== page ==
NEWS 2005


Opposing Words Mark De Beers LV Opening

Posted: 6/23/2005 7:06 AM

By Jeff Miller

(Rapaport...June 23, 2005) Most Manhattanites (New Yorkers) have passed paper-covered windows of De Beers' retail store on the corner of 55th Street and Fifth Avenue for months. But by evening of June 22nd, the paper was scraped away by a team of window washers revealing the newest New York luxury jewelry store. Police barricades, tight security, and rain-soaked carpeting on the store front sidewalk greeted guests attending the opening reception.

Across the street however, barricades were set up for a gathering of Survival International -- an organization that says De Beers and the government of Botswana are responsible for displacing Bushmen from the Central Kalahari Game Reserve (CKGR) in order to mine diamonds.

The opening of De Beers LV in New York marks the second store opening protest against De Beers by Survival International, the first of which occurred at a London store in November 2002.

De Beers along with luxury retail partner LVMH Mot Hennessy Louis Vuitton planned to open two stores in the United States during 2005 -- the second of which is scheduled for the fourth quarter in Beverly Hills, California.

The De Beers Group has "neither sought, nor requires the removal of anyone from the Central Kalahari Game Reserve," said Lynette Hori, on behalf of De Beers. 

Finishing crew remove window paper in preparation for opening night of De Beers LV in New York

Survival International however claims that De Beers is in part responsible for "the eviction of the last remaining Gana and Gwi Bushmen and Bakgalagadi from their homes" in the Botswana game reserve.

But De Beers LV, is an independently managed retail venture with no involvement in mining issues, Hori told Rapaport News. Claims by Survival International are misleading, dishonest, and "De Beers challenges them to provide any credible evidence to support their claims," she said.

Survival International and supporters gather across the street from De Beers LV on opening night.

As Miriam Ross of Survival International handed colored maps of diamond concessions and brochures about the Bushmen to passersby on Fifth Avenue, she explained how diamond mining has affected the indigenous people. The government started relocating Bushmen outside of the reserve in 1997, which eventually led to 243 Bushmen taking Botswana to court, a case that is currently underway. Botswana contends that the reserve is a boost to tourism, and yet does not deny that mining for diamonds in the reserve would be illegal.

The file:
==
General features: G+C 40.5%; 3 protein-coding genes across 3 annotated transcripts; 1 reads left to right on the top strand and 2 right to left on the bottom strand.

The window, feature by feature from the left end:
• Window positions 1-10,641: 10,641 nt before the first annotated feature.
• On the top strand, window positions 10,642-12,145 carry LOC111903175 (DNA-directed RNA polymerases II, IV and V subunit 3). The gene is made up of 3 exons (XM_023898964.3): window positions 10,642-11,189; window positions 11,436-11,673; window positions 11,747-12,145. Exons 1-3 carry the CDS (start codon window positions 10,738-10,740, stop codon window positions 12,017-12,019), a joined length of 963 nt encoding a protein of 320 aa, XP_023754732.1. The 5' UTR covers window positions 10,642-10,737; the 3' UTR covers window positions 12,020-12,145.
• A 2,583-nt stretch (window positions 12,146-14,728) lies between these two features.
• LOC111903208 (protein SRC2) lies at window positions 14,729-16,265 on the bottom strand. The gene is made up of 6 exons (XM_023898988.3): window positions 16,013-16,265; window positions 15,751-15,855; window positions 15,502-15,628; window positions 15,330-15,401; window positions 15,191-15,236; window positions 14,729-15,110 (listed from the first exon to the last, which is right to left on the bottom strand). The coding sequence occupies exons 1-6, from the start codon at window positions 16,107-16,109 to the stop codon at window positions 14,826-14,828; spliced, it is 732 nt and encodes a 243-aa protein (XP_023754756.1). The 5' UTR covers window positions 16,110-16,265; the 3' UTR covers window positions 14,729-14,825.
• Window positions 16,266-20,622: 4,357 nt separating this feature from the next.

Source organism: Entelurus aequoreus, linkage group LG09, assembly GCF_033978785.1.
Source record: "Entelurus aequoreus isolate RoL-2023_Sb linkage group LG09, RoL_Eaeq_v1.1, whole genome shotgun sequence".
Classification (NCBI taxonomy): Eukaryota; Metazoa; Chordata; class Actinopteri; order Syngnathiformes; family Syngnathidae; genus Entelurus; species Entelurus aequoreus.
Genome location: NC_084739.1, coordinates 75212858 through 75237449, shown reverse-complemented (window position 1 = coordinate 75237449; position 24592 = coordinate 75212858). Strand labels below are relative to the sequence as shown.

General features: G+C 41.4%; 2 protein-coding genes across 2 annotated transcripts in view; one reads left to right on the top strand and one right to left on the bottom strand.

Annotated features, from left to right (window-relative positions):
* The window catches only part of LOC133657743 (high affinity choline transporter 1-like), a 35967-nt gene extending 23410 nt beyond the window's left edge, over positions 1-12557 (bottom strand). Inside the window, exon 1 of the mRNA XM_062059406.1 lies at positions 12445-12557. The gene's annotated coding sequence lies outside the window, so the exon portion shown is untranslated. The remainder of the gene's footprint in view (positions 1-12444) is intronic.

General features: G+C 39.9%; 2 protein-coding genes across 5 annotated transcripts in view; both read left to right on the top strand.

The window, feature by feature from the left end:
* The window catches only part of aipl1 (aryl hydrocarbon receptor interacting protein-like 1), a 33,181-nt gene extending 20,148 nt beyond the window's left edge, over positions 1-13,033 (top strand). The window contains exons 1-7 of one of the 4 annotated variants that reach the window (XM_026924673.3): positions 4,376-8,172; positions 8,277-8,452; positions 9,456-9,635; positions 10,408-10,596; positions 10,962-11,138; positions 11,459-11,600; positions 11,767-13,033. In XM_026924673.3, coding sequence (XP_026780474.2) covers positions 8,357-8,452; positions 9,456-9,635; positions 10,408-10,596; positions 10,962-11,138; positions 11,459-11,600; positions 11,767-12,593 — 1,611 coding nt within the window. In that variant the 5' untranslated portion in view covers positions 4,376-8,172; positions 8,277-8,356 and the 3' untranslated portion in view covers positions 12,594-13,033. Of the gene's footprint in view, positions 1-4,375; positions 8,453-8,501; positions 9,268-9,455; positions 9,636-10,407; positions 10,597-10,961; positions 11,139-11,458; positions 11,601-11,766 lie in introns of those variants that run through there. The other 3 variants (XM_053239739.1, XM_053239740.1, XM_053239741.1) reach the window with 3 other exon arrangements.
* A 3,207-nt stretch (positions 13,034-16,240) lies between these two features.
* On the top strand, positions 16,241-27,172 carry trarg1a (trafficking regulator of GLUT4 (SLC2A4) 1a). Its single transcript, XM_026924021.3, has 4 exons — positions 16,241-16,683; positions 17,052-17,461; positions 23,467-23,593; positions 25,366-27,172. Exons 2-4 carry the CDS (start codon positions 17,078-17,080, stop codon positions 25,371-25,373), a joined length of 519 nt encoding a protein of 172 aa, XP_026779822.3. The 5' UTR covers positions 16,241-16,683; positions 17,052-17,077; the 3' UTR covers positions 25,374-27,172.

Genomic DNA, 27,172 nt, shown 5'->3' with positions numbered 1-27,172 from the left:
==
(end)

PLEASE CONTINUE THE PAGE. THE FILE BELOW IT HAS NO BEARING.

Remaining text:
While De Beers holds concessions on a large diamond deposit in Botswana, Hori stated that "the De Beers Group, which is a shareholder in De Beers LV, does mine diamonds elsewhere in Botswana in partnership with the government....There is no mining activity --current or planned-- in the CKGR."

"Good," Ross told Rapaport, "It doesn't mean [De Beers] will not mine in the future. They hold concessions in the reserve now." Paperwork Ross provided shows that De Beers is no where near a majority concenssion holder. BHP Billiton Inc., owns the majority of concessions across the reserve, followed by Botswana and De Beers partnership (Debswana,) TNK Resources, and AMPAL Ltd.

When Rapaport asked Ross whether or not it was "fair" to target De Beers exclusively, she did not reply.

De Beers took out a retention license on Gope Settlement in November 2000, Survival International says, which was valid for three years and renewed in 2003, and it is the only retention license in Botswana. Gope is now the region where the High Court of Botswana will decide to investigate for diamond mining activity on August 2, 2005.

"Yes we do hold retention licences and we are prospecting, along with others, but so far we have not found a deposit that is economic to mine," Hori told Rapaport.

"Ironically, the best thing for the Bushmen would be for us to find a deposit that we could mine as that would provide jobs and an infrastructure for them offering up all sorts of new opportunities," Hori said. Any boycott of Botswana diamonds too, could "inflict untold damage on one of Africa's success stories," citing a negative revenue impact upon one of the world's top diamond producing nations.

Barricades separate journalists from pedestrians at the corner of 55th Street and Fifth Avenue.

"De Beers calls upon Survival International, and its director, Stephen Corry, to desist from their present, divisive campaign, based on unfounded allegations, and engage positively with interested parties to seek a secure future for all the people of Botswana, including the Bushmen of the Central Kalahari Game Reserve," Hori said.

Author Gloria Steinem, left, speaks to reporters on behalf of Survival International as unidentified man holds placard on Fifth Avenue in New York.

Survival International said De Beers was not forthcoming with policies on indigenous peoples. However, according to a company statement, De Beers says its policy takes "seriously the rights and interests of communities living in the areas it operates." And where operations may impact a community's rights or interests, "we are committed to engaging with them transparently and openly with a view to seeking to secure their free and informed consent before initiating operations."


While a war of words continued behind the scenes, the lights of the new De Beers LV store twinkled at arriving guests. And those few pedestrians able to avoid being shooed away for loitering by store security watched the event from sidewalk view as dusk set in across midtown Manhattan.

One woman who was visiting New York from Pennsylvania tried to look past the curious crowd into a window display, and she remarked that the store opening was fascinating to watch, "but we leave tonight and I wanted to go inside to see their diamonds."

De Beers LV opens for regular business on June 23, 2005.